I don’t usually care much for the mourning doves, as they aggressively hog the feeders.  But I like the color around the eyes of this dove.


Red-winged blackbird:OLYMPUS DIGITAL CAMERA

Red-bellied woodpecker:




Beautiful, red cardinal:


A fun, full, first weekend of Fall!

We’ve been busy!  This past weekend, we made a roadtrip out to west, stopping first at William Chris Winery, where we caught up with a friend of ours that we ran into, by chance;  then we hopped over to Wildseed Farms to pickup a bunch of seed; then made it over to one of our faves, Becker Vineyards, where we had a tasting, a picnic, and checked out their new field of zinnias.  Just beautiful.

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On the way home we headed over to the Real Ale Brewery in Blanco.  We took the river road south/southeast from Hwy 290 to Blanco, and stopped along the way several times to check out the now lazy river that was uncontrollably raging just 4 months ago, tragically sweeping away homes and families over Memorial Day weekend.IMG_9158

At Real Ale, Monte sampled a flight, and I sipped my favorite – Hans Pils.

IMG_9170 IMG_9179

Then Sunday rolled around, and we headed out to see the Anderson Mill historical site, near its original location at Cypress Creek on Lake Travis.   The Anderson Mill Gardeners do a wonderful job of preserving the site and its history.IMG_9183We made it to the boat in time to cheer the Seahawks on to their first win of the season, enjoying the recently repaired air conditioning on Nirvana (yay!).

About an hour before sunset, Kurt, Barbara, Dakota and little Leila joined us on the boat, and we motored out to the body of the lake to drift and watch the supermoon lunar eclipse.

Have I mentioned taking photos of the moon and stars on a moving boat is hard?  I didn’t get any good shots.  But I thought this one was kinda cool… you get the idea.


It was a great weekend, indeed.

A busy two weeks and a new find.

I have been challenged in posting the last two weeks.  We are in the middle of a 3 week set of back to back visits from family.  Which we absolutely love, but it means a little less time to tend to my photoblog.   The real challenge though is that the WordPress for iOS app that I use primarily for quick posts is broken and completely useless since the last 2 updates (both updates ver 5.4 and 5.4.1) of the app.  So I’m using the browser version of the app for this post.   I hope they get it together and fix the problem in the next update.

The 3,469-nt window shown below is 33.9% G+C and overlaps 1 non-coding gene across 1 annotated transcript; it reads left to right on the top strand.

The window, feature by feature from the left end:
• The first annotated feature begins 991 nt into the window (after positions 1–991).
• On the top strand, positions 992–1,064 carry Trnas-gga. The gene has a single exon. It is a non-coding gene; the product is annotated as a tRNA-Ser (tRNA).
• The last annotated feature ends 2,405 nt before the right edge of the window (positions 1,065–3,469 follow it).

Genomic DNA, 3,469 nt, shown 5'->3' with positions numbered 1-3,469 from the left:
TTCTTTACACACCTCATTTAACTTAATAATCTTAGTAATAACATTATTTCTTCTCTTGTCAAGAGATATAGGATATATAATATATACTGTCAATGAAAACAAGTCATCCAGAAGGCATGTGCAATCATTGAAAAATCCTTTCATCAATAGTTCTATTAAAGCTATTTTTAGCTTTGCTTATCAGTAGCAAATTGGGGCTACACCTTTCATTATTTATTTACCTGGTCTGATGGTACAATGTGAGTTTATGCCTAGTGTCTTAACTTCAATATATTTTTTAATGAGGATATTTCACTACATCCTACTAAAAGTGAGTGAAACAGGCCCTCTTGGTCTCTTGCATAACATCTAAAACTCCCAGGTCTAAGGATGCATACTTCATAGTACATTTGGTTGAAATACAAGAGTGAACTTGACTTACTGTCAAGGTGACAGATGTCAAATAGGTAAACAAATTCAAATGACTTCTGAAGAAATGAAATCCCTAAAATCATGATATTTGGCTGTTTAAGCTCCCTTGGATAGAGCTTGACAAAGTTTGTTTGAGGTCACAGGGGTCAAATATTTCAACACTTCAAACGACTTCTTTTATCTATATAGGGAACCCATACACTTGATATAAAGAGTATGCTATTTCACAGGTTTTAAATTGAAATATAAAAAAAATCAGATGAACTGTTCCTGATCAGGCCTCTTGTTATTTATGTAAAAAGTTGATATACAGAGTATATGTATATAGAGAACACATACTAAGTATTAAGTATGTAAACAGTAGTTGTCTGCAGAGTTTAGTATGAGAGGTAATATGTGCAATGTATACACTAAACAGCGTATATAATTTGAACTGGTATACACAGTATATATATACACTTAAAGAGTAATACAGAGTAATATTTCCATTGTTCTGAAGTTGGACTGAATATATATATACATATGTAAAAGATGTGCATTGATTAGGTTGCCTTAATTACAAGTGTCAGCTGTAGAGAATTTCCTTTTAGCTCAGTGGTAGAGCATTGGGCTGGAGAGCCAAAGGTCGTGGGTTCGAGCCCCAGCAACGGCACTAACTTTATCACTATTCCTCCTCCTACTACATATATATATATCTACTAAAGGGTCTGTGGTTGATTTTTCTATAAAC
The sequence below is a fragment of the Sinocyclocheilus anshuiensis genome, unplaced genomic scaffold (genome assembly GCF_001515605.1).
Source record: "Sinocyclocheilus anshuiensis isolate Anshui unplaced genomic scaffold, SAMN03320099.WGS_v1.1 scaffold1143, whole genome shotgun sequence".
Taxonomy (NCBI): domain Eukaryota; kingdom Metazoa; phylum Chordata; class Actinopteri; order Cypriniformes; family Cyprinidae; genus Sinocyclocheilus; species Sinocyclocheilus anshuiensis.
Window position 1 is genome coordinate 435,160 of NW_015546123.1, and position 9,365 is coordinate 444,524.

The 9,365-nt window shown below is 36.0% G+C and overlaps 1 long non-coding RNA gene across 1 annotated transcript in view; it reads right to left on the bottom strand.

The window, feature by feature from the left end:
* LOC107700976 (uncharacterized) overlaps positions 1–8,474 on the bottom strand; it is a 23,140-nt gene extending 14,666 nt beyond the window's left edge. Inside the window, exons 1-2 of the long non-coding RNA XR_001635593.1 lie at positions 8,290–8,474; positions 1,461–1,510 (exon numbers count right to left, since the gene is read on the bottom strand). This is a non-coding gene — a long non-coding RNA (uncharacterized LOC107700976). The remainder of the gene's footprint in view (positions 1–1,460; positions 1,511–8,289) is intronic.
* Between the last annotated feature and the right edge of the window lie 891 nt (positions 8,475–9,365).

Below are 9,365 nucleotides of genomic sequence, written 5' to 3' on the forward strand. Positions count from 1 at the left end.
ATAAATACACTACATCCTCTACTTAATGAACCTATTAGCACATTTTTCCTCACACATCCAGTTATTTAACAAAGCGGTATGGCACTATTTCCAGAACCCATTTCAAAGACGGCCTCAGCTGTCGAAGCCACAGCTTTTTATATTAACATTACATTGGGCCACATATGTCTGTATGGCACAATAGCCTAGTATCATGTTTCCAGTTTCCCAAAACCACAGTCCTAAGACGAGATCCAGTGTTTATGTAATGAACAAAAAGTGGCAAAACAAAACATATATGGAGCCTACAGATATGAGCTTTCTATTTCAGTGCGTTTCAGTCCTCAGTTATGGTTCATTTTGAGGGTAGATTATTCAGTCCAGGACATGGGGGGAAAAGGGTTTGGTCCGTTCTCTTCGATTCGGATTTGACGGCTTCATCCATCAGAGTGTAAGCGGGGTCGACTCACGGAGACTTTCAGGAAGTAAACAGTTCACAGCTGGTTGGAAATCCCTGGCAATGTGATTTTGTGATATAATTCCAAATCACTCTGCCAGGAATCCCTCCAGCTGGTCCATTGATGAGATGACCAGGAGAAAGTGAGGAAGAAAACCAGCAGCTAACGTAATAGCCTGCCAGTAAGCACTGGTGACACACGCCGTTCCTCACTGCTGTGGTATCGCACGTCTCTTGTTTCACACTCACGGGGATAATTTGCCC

One set of guests were unaccompanied minors, so I had to get a pass to go through security and accompany them to their gate to pick them up and drop them off at the airport.   As I was strolling along the concourse on the west end of the ABIA terminal, I spotted some lovely, colorful prints on display from a Texas artist that I hadn’t seen before.  The artist is Margie Crisp, and her prints are simply beautiful.   I took a picture of one – couldn’t avoid the reflections from the lights in the airport.  This one is called In the shadow of Buchanan Dam.   Inks Lake is in the foreground, with images of all the things I love about the Central Texas Hill Country.


I googled her to learn more about her and found that she has produced a book called  River of Contrasts: The Texas Colorado, which features many of her river prints.  As I’ve come to love the Colorado myself, I’m going to order one.

You might want to check her out, too.

As for me, i need to get moving… we are headed to the lake to raft-up overnight.

Every rose has its thorn.

When we moved to this house, I scoped out all the plants and trees in the yard, looking forward to taking care of them:   the amazing live oaks all over the place, a couple of pecan trees that are majestic but don’t seem to want to produce nuts, a redbud that has since died (sniffle), the ginormous red oak in the front yard, the (now ailing) flowering pear, the resilient Texas mountain laurels, several red yuccas that I love to watch bloom, silverado sage that forecasts the rain, a mimosa tree in the back with its fine pink puffy blooms… just to name a few…AND one tiny cactus that seemed to be too much in the shade.

It was small in the beginning.  Monte mowed over it accidentally way back when, after which I staked it out with a ring of limestone.  But now after 9 (!) years and much thinning of the small forest under which it sat, it has sunlight, and has thrived.   And I am happy to see two buds on it this year!   The first one opened today.  I’m enjoying my flowering prickly pear cactus.  Perhaps this is the yellow rose of Texas?


A pair of old boys.